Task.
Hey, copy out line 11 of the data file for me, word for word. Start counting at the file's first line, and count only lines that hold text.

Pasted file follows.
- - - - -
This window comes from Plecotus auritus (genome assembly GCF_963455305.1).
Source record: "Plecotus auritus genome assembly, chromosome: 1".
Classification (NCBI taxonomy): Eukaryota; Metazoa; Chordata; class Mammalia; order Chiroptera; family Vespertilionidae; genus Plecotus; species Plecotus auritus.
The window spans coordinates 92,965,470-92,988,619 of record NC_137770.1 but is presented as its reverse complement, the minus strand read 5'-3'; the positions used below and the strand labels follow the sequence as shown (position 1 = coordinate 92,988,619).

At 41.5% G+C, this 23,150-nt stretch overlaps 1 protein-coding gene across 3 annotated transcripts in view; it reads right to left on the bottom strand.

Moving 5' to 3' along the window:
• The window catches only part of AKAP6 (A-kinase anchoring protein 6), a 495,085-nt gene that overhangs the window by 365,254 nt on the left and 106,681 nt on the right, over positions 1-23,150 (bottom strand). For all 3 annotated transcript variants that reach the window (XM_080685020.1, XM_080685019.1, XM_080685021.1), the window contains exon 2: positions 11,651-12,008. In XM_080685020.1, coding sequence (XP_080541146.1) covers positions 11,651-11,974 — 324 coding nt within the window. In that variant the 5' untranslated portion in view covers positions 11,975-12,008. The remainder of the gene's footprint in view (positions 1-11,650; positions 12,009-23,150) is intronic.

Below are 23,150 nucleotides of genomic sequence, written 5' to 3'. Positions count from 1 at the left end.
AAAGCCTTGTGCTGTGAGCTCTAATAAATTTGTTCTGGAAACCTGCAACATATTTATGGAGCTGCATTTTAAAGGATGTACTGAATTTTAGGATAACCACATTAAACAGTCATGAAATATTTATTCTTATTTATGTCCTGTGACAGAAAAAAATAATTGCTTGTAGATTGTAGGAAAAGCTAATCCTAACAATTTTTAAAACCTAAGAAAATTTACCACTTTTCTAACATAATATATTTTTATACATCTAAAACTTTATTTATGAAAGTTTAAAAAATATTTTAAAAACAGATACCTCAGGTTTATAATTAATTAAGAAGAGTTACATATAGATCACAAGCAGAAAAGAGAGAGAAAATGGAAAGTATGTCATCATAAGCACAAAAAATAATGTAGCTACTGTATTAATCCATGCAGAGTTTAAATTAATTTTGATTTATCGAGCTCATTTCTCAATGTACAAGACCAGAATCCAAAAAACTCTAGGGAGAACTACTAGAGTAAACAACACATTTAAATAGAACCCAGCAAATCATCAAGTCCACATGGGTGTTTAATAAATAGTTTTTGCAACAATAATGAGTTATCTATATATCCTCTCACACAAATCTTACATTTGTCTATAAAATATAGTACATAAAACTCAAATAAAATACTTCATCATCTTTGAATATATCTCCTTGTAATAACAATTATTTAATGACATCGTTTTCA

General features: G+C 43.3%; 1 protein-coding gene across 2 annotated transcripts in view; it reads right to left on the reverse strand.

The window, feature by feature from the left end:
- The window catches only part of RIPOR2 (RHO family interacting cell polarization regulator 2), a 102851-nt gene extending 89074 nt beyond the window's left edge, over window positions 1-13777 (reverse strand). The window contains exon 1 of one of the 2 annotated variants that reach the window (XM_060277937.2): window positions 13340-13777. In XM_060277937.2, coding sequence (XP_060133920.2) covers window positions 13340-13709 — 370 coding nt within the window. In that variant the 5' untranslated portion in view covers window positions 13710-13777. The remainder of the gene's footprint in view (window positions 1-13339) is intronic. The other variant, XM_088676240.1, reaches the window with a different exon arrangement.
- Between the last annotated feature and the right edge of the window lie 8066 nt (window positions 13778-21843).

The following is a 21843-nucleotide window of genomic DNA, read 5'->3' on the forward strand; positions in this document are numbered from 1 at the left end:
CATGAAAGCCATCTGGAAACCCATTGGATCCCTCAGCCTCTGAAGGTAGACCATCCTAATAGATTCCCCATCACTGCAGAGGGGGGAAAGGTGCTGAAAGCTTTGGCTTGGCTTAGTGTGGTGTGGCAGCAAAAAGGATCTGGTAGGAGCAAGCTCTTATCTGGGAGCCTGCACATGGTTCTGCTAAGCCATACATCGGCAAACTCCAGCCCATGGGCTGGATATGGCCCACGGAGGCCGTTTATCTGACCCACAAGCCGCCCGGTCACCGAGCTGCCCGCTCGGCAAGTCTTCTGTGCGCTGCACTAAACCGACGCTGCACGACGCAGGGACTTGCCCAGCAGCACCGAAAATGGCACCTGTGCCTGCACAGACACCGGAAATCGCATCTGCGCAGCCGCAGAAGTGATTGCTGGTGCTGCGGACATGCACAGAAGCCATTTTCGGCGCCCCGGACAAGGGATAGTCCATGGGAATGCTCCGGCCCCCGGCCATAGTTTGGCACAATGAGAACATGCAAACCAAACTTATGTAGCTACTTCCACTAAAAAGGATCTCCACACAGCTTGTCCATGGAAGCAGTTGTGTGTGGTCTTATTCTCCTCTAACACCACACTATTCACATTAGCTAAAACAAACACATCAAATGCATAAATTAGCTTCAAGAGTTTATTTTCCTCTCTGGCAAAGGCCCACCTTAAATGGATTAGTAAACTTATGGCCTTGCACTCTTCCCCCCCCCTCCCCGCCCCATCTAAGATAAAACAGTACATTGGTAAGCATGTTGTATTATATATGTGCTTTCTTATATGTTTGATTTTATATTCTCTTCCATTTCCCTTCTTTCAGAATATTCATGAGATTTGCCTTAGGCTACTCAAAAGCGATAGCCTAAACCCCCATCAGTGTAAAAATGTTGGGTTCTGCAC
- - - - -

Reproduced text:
The window, feature by feature from the left end: